Assassin’s Creed Accessibility Origins
David originally started pushing for stronger accessibility while working full-time on Assassin’s Creed Origins. Once that game was released in 2017 and the project was over, David tells me that he and a group of co-workers who helped with the accessibility made a presentation detailing everything they had learned, successes and failures, from adding more accessible features to the game. He gives an example, saying they learned that “Retrofitting accessibility later in the development process is much more complicated than thinking about accessibility at the beginning of the design process.”
At the time of Assassin’s Creed Origins’ development, the accessibility focus on this new, greater scale was still fresh territory for Ubisoft. For example, the subtitle sizes weren’t increased until later in development, but once it was increased, the team focused on increasing subtitles in every other Ubisoft title. David mentions that it was post-Origins that the actual dedicated a11y team or accessibility team at Ubisoft was created. Learning these features throughout the development of the game allowed them to carry those practices over to Assassin’s Creed Odyssey from the beginning, which in turn, allowed for more accessibility features to be added with the extra time saved. As a result, Odyssey allows control remapping on all platforms.
Despite the numerous subtitle sizes available in Origins and Odyssey, there’s still no full control over subtitles, which isn’t all that bad because the subtitles themselves are done well. But David explains that adding such control is “a question of time and resources” and that Ubisoft will be trying different things and pushing options for them further on future titles.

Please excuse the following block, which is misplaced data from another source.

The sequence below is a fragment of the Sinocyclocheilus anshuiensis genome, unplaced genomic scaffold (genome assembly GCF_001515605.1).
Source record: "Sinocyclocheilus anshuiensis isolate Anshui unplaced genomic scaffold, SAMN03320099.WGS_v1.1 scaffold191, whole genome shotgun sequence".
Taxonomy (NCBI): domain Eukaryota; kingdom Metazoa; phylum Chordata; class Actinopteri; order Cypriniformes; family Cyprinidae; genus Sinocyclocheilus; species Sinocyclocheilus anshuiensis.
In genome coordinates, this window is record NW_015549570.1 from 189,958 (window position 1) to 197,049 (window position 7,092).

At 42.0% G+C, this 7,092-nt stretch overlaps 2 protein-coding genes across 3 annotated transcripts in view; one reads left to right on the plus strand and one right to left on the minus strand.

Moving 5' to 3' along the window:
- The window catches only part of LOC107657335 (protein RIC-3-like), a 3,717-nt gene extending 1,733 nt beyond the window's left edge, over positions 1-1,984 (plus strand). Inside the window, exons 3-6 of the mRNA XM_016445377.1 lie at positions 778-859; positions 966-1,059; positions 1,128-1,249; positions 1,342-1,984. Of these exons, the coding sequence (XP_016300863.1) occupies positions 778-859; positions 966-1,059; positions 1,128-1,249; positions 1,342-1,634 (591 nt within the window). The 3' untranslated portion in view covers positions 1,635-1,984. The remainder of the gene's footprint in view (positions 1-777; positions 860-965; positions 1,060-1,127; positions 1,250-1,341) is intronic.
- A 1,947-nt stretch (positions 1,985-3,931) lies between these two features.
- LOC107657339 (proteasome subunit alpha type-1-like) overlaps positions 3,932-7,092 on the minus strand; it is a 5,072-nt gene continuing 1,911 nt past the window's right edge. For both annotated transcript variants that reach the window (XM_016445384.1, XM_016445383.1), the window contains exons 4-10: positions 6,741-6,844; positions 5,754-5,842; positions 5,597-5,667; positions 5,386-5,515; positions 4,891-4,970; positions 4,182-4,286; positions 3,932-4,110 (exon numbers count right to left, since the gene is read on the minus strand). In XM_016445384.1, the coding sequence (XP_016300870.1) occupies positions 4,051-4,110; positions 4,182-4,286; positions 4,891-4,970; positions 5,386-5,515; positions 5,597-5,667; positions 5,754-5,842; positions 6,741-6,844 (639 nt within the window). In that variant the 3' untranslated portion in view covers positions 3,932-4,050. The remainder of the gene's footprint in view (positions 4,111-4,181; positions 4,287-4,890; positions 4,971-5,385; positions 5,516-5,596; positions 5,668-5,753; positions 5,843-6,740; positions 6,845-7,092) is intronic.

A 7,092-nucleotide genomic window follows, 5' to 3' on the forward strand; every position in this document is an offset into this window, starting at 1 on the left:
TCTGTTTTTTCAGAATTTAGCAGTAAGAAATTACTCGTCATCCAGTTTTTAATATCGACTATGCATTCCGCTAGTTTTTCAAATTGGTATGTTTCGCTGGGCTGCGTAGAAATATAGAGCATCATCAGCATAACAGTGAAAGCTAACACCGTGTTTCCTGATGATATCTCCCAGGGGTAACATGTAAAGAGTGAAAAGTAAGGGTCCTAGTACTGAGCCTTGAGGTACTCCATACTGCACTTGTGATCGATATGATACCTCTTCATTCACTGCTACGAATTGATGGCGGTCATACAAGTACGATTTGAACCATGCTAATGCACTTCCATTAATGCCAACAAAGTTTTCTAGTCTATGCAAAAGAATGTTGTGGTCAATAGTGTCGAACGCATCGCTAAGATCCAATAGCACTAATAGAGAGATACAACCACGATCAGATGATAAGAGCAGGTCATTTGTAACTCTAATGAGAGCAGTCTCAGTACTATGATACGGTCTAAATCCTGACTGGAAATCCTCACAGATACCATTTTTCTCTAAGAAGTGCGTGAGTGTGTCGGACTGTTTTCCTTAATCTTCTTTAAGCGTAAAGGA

Ubisoft continues to learn about the challenges faced by disabled players by speaking directly to them. David mentions how they’re always listening to the community. In 2018, disability advocates (otherwise known as “A11Ys”) being loud on social media sparked the company to start sending out review copies to advocates and disabled content creators at the same time as mainstream outlets. “We want to change the DNA of the company,” he tells me, explaining that Ubisoft wants to embed accessibility into its development process.
In sending copies to disability advocates, not only is Ubisoft including them and recognizing them as a valid outlet, but the reviews and accessibility-focused content from them reaches their target audience; an audience that wants to know the state of accessibility within the game and whether or not it’s suited to their needs to enjoy it. Additionally, the comments and concerns raised allow developers and the accessibility team to look at this criticism and improve the current title being worked on, or improve a future title.
Things happen early on in production too, so it isn’t just review copies that help to address those concerns. Ubisoft runs, as David describes, “Accessible Design Workshops” that take place internally. The company invites disabled advocates to the studio to sit down with developers and give their input and help developers shape the games’ accessibility features.
Blind Accessibility Focus
“There is still a lot to do and we want to continue improving,” he says. “This year, we wanted to put the emphasis on trying to help our dev teams making games more accessible to blind gamers.”